Since they were originally bred as watchdogs, the Bernese Mountain Dog is very protective of their family and territory because they’re fiercely loyal to the people who care for them.
They will usually bark to alert you of potential intruders, but don’t tend to be aggressive.
How friendly are Bernese Mountain Dogs with other dogs?
Most Berners are peaceful and sociable with other dogs; however, you must make sure that they’ve been socialised from a young age to make sure they don’t show any signs of aggression.
How much will Bernese Mountain Dogs tolerate other pets?
A well-socialised Bernese mountain Dog should get along fine with other pets, especially if they’re introduced at the same time.
How much attention do Bernese Mountain Dogs need?
Berners can be extremely sensitive, and, given the chance, they’d prefer to be by their owner's side every day.
Because of how devoted they are to their family, the breed is also prone to separation anxiety. If they’re left alone for long periods of time and not given the proper care and attention they need, they may turn toward destructive behaviours such as excessive chewing.
Bernese Mountain Dog coat and grooming
Bernese Mountain Dogs require a bit of grooming but are relatively easy dogs to take care of.
Berners have a silky, double coat consisting of a longer outer coat and a woolly undercoat that can be either straight or slightly wavy.
Since they’re naturally fit for colder climates, they can be prone to heat stroke should they get too hot, so it’s always essential to ensure that your furry friend doesn’t exercise too strenuously during warmer weather.
Prepare yourself for shedding season! Berners shed a fair amount, even more so during spring and autumn when adjusting to changing weather conditions.
A Berner's shedding can be excessive, especially if they haven’t been groomed frequently. It’s important to bathe your Berner at the start of shedding season and use a powerful dryer to pull out their dead coat.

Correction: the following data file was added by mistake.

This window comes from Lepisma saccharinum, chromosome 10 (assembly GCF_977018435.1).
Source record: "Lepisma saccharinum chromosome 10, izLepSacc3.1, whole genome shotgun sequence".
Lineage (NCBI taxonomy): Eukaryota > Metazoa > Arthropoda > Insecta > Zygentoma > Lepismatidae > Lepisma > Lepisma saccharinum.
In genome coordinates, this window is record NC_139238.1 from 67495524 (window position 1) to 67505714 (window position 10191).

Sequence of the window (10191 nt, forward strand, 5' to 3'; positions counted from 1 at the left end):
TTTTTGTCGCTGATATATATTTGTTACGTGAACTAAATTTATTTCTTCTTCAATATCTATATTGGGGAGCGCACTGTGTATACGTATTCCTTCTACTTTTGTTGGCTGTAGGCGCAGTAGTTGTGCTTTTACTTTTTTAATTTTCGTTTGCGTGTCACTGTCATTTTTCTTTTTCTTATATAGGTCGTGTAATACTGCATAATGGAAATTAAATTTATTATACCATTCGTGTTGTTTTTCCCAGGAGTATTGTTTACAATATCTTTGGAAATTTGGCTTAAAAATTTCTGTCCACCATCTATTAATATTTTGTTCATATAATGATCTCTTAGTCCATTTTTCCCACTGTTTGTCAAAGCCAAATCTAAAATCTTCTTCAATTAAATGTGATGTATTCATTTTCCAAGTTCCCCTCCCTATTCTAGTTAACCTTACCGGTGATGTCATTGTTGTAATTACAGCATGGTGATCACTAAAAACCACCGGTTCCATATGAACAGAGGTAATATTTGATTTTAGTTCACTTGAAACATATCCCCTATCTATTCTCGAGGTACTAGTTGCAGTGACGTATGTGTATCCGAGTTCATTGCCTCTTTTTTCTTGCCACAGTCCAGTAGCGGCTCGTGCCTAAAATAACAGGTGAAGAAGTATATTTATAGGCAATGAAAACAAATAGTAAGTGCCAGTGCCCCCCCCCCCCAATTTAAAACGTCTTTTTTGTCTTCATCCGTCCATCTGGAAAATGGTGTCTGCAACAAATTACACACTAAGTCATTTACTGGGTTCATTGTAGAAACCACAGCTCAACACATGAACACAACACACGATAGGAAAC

How often do I need to groom a Bernese Mountain Dog?
Berners need weekly brushing to remove any excess fur and avoid matting. Long nails can cause pain and affect how your dog walks, so make sure to trim them yourself or enlist the help of a reputable groomer.
Berners that are moderately active can have a bath every six to eight weeks, but bathing puppies too frequently can dry out their skin. If your dog enters the water, dry their coat thoroughly to prevent hot spots and staph infections.
Are Bernese Mountain Dogs hypoallergenic?
No, the Bernese Mountain Dog is not hypoallergenic and isn’t suitable for people with allergies.
Bernese Mountain Dog bark sound
The Bernese Mountain Dog has a deep and loud bark and can be considered a vocal breed.
The Berner's watchdog heritage means they love to communicate. Their deep bark can be either that of warning, play or alert; however, this means that they do tend to bark loudly.
During their senior years, you may notice that their bark becomes deeper.
Frequently asked questions about Bernese Mountain Dogs
Are Bernese Mountain Dogs lazy?
Though they need regular exercise, the Bernese Mountain Dog can be quite lazy. If left to their own devices, some senior Berners may choose to do no exercise at all, so it’s important to make sure they’re getting enough exercise a day, so they aren’t overweight.
When do Bernese Mountain Dogs stop growing?
Most Berners will reach their full adult height and weight when they’re between 2-3 years old.